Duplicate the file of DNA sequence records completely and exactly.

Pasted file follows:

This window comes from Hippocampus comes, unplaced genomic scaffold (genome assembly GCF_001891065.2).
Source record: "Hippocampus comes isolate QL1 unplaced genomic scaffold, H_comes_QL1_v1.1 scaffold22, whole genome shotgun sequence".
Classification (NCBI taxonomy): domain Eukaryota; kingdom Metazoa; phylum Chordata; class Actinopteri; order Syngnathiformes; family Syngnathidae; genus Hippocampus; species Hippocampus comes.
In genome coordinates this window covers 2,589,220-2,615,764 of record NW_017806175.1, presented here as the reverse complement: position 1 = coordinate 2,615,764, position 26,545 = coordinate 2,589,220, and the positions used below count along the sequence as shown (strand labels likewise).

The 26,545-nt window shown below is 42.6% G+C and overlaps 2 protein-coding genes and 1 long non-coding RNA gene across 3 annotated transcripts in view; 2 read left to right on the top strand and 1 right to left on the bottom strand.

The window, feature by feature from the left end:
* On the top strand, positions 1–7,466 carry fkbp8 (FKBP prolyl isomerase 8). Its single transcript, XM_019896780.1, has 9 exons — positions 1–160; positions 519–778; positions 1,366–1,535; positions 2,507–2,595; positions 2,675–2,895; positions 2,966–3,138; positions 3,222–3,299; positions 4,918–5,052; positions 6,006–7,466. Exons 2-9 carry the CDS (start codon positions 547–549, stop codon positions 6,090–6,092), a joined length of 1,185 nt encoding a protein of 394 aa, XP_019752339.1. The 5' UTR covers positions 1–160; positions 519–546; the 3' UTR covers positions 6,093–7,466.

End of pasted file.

This window comes from Hippocampus comes, unplaced genomic scaffold (genome assembly GCF_001891065.2).
Source record: "Hippocampus comes isolate QL1 unplaced genomic scaffold, H_comes_QL1_v1.1 scaffold22, whole genome shotgun sequence".
Classification (NCBI taxonomy): domain Eukaryota; kingdom Metazoa; phylum Chordata; class Actinopteri; order Syngnathiformes; family Syngnathidae; genus Hippocampus; species Hippocampus comes.
In genome coordinates this window covers 2,589,220-2,615,764 of record NW_017806175.1, presented here as the reverse complement: position 1 = coordinate 2,615,764, position 26,545 = coordinate 2,589,220, and the positions used below count along the sequence as shown (strand labels likewise).

The 26,545-nt window shown below is 42.6% G+C and overlaps 2 protein-coding genes and 1 long non-coding RNA gene across 3 annotated transcripts in view; 2 read left to right on the top strand and 1 right to left on the bottom strand.

The window, feature by feature from the left end:
* On the top strand, positions 1–7,466 carry fkbp8 (FKBP prolyl isomerase 8). Its single transcript, XM_019896780.1, has 9 exons — positions 1–160; positions 519–778; positions 1,366–1,535; positions 2,507–2,595; positions 2,675–2,895; positions 2,966–3,138; positions 3,222–3,299; positions 4,918–5,052; positions 6,006–7,466. Exons 2-9 carry the CDS (start codon positions 547–549, stop codon positions 6,090–6,092), a joined length of 1,185 nt encoding a protein of 394 aa, XP_019752339.1. The 5' UTR covers positions 1–160; positions 519–546; the 3' UTR covers positions 6,093–7,466.